The deforestation of community-held land and the slow registration process for indigenous people’s collectively-held lands remain challenges for indigenous communities who rely on natural resources for their livelihoods, according to a joint statement of the Cambodia Indigenous Peoples Organisation.
To mark the 17th World Indigenous Peoples’ Day observed in Cambodia on August 9 under the theme of “World Administration”, the association said indigenous peoples should not be abandoned or have their social protection demands ignored.
The statement added that community members are registering community land as collective land, but some of them then ask to leave the collective, mostly for economic reasons related to land sales and that the long registration process for collective lands remained a challenge.
“Apart from this, indigenous communities in Cambodia also lack cooperation between communities, partner organisations and authorities in implementing procedures, including resolving issues that arise in the community to be effective, particularly community land issues,” the group’s statement said.
It also said there are many different kinds of encroachment upon community forest land being committed by outsiders and sometimes even from within the community itself.
Kreung Tola, a forest protection activist in Mondulkiri province, acknowledged that the current problems for indigenous communities in Cambodia are conflicts over land and low levels of education among their community members.
Tem Pharath, representative of the Office of the High Commissioner for Human Rights (OHCHR) in Cambodia, said that in this regard the OHCHR has promised to coordinate with all of the stakeholders and especially with the Cambodian government to issue collective land titles to these indigenous communities as soon as possible in order to discourage encroachment.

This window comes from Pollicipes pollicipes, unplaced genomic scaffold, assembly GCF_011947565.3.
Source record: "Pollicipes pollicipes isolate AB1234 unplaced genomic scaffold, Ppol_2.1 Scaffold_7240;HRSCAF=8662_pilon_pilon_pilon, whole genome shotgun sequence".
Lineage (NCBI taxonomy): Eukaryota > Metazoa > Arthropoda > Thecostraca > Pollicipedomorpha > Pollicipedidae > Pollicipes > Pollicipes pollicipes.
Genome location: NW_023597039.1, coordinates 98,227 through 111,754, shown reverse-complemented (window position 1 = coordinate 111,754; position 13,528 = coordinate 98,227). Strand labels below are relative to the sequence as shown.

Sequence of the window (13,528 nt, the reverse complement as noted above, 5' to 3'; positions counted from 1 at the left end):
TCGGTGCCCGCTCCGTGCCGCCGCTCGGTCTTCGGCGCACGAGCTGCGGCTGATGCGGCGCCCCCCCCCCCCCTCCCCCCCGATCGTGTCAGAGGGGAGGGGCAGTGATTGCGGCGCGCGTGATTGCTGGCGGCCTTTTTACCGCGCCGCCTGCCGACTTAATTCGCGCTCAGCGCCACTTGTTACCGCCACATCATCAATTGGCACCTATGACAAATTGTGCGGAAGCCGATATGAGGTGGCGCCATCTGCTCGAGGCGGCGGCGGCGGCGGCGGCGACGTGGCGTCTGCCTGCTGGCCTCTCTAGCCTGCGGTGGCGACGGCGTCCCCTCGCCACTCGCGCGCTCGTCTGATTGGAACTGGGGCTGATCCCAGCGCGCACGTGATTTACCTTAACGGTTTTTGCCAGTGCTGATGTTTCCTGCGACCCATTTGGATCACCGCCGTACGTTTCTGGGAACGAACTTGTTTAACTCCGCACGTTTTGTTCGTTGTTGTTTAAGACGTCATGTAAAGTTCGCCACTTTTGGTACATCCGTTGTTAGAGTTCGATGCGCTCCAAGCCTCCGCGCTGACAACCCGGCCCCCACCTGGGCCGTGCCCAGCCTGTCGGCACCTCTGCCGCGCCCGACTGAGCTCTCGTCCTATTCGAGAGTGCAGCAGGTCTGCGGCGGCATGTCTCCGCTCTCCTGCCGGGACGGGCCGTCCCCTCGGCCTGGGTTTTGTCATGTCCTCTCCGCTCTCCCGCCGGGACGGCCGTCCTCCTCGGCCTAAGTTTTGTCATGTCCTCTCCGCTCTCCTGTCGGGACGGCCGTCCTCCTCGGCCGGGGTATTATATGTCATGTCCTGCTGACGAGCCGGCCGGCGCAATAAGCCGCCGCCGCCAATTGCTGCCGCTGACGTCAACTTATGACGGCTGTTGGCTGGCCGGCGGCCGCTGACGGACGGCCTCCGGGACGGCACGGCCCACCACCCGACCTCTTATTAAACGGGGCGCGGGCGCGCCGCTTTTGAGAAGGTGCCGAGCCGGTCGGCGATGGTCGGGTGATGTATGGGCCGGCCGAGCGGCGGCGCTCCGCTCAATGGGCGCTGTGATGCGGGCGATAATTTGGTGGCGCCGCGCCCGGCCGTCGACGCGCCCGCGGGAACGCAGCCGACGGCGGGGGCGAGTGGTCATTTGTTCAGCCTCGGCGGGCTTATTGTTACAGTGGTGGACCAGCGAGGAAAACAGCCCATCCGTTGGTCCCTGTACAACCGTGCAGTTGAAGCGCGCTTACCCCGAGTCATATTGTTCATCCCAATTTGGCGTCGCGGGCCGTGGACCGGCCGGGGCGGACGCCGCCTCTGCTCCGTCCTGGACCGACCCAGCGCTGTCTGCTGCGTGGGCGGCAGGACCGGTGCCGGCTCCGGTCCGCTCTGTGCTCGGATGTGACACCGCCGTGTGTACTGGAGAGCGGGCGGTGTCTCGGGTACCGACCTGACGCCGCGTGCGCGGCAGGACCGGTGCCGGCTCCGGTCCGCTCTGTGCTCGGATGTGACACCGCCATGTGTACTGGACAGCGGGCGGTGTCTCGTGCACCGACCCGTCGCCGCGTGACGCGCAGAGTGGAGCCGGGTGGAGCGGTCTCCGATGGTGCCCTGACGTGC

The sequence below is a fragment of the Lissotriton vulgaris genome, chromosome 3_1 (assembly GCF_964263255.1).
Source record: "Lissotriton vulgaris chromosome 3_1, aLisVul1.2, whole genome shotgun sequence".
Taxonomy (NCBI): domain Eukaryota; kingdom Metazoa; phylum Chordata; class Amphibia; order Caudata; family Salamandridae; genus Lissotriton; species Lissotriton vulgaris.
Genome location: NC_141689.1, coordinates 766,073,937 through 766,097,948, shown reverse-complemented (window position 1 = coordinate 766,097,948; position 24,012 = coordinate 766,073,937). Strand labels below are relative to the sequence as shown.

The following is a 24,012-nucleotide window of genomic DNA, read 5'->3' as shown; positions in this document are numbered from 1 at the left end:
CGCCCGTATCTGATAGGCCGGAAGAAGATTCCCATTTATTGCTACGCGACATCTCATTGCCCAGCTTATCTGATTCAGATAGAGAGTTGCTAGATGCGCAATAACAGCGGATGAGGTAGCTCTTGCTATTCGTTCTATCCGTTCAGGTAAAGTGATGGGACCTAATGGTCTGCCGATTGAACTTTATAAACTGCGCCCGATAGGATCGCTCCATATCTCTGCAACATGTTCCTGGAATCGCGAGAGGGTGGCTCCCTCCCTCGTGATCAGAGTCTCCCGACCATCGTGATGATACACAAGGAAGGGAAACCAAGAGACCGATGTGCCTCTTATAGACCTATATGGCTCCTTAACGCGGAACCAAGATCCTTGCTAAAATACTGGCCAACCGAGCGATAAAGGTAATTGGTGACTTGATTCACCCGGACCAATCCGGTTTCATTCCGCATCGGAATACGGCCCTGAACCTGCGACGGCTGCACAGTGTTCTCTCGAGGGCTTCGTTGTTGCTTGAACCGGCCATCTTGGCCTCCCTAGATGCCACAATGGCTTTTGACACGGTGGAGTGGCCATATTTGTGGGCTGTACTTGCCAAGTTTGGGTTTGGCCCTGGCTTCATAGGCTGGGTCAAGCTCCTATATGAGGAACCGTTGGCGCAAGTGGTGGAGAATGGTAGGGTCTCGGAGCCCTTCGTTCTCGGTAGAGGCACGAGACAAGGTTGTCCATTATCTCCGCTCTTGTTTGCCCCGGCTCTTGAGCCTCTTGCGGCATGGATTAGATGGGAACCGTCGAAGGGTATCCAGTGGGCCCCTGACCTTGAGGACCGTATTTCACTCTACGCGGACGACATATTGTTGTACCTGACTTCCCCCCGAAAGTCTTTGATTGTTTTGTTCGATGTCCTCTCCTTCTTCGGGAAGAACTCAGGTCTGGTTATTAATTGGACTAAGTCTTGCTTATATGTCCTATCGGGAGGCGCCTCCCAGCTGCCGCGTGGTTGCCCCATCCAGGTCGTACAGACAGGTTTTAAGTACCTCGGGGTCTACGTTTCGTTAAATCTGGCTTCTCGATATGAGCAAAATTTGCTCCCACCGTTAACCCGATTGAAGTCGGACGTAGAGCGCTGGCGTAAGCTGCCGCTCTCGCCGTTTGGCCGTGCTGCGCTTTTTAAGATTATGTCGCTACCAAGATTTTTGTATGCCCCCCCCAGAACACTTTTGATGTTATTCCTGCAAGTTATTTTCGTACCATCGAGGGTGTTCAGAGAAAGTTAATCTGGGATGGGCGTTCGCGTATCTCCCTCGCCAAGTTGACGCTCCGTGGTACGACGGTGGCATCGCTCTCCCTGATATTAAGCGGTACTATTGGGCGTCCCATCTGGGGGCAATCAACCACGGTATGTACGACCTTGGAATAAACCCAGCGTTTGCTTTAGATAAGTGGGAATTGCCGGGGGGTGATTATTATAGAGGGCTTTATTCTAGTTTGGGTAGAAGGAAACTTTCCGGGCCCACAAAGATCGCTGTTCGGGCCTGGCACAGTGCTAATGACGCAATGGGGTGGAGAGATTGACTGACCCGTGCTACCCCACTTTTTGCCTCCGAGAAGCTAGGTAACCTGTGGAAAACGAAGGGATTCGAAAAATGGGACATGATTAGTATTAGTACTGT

Ek Buntha, deputy director-general of the Ministry of Culture and Fine Arts, said he has always urged the authorities – and especially officials of culture departments across the country – to research and compile documentation to help protect and preserve these lands as cultural heritage sites along with their registration as indigenous collective lands.
“Currently, the ministry is doing this work in the north-eastern province. Some ministries and institutions have returned the collective land to the indigenous communities on the basis of their importance to the community’s religious worship practices, which is a positive sign” he said.
He said the ministry will also set up a centre for permanent exhibitions of indigenous peoples’ cultural artefacts to encourage further research and understanding of indigenous traditions and customs in Cambodia.
According to the 2013 census, there are 183,831 indigenous people in Cambodia – equivalent to 1.25 per cent of the total Cambodian population split between around 24 groups living in 15 provinces.
Cambodia’s indigenous peoples have close spiritual ties to the land and a strong belief that natural landscape features such as forests, mountains, rivers, lakes and waterfalls are sacred places.